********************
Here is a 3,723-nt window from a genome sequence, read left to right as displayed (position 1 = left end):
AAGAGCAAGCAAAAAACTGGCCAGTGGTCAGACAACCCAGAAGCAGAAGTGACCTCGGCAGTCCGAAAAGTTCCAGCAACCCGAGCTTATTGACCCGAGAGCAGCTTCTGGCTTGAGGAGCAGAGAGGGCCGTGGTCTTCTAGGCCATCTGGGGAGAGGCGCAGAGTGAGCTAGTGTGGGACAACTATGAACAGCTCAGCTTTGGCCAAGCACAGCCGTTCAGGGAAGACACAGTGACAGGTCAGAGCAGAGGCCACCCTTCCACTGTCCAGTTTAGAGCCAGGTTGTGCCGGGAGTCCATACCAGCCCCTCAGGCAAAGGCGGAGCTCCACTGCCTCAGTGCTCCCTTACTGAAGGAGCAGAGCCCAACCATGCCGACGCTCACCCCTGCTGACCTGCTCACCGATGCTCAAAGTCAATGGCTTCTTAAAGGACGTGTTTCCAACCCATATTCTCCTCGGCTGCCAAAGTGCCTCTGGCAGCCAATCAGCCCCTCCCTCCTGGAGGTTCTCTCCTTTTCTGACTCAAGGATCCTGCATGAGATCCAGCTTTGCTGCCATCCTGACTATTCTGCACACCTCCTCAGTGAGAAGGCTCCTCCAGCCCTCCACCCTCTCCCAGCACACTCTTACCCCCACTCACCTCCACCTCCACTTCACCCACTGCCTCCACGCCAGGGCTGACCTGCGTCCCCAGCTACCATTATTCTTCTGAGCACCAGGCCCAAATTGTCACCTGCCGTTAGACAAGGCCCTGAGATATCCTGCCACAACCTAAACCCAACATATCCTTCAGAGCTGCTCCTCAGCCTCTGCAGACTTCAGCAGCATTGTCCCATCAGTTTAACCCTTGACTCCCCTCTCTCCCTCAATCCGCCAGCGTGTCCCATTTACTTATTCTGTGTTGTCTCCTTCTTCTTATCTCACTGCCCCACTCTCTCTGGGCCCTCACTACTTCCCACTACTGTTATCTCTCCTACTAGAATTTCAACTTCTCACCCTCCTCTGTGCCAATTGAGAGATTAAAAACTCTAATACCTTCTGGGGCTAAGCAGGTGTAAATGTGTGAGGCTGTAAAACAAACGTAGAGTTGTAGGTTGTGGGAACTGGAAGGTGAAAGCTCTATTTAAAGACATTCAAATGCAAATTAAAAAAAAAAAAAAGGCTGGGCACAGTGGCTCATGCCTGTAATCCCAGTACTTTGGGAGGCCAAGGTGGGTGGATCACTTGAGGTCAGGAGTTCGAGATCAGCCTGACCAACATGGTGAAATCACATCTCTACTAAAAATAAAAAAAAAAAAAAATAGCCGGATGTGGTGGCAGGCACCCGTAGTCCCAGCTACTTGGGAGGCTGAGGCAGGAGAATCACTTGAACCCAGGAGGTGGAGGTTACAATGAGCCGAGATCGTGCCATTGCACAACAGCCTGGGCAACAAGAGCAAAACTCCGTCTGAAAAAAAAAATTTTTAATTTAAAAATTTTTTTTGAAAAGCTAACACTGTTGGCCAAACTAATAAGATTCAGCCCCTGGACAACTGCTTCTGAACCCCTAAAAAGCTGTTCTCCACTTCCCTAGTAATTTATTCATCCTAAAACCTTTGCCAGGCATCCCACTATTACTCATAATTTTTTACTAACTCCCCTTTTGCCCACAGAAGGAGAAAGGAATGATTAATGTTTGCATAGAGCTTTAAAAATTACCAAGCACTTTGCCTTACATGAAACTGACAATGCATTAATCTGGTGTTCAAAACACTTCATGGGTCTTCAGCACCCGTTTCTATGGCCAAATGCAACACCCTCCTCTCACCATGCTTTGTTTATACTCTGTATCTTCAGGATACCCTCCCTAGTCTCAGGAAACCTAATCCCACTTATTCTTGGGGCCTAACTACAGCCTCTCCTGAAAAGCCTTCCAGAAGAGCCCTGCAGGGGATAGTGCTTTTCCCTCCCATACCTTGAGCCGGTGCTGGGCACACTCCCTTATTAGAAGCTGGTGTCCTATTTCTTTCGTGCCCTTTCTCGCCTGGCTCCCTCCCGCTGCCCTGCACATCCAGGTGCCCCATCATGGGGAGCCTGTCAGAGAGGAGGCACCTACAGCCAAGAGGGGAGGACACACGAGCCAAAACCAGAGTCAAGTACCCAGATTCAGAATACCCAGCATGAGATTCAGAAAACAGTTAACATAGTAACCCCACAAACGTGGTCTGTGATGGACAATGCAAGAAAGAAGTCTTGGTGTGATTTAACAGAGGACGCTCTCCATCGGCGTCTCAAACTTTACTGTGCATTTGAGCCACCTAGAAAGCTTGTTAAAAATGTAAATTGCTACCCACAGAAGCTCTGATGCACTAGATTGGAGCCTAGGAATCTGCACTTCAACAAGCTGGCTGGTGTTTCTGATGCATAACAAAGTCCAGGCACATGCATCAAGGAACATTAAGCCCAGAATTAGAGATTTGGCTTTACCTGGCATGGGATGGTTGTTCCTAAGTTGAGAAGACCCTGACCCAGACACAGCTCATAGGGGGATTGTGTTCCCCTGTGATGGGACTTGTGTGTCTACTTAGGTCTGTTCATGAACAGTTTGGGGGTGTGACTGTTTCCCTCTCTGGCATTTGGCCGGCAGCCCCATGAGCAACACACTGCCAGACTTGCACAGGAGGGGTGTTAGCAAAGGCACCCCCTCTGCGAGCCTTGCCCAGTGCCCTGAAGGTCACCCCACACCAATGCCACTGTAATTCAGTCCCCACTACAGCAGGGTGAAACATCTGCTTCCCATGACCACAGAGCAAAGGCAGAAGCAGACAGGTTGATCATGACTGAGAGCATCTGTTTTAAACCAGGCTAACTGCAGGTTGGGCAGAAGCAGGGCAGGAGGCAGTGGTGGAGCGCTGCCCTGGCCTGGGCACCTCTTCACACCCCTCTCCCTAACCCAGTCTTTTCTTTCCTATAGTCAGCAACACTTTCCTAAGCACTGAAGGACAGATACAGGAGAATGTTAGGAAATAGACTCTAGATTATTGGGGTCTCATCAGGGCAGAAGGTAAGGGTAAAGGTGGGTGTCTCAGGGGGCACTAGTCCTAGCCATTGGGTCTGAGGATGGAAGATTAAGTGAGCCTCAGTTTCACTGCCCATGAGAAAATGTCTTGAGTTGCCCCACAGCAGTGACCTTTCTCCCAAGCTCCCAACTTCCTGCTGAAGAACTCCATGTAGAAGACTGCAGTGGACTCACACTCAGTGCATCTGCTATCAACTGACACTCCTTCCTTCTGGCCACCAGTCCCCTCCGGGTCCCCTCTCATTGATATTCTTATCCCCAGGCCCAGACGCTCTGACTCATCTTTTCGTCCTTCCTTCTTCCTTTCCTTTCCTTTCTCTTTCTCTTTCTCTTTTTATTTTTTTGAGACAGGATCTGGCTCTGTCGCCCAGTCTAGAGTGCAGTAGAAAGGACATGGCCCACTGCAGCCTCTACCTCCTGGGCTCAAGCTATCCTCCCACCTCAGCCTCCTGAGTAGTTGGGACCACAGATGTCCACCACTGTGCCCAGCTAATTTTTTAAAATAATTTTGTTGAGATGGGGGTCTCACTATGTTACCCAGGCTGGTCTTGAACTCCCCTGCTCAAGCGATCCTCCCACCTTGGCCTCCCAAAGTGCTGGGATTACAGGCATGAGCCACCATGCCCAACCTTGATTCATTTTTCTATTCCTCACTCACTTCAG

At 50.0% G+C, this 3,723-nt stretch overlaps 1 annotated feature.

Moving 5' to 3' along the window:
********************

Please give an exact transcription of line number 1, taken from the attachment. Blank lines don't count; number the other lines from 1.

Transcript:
Here is a 3,723-nt window from a genome sequence, read left to right as displayed (position 1 = left end):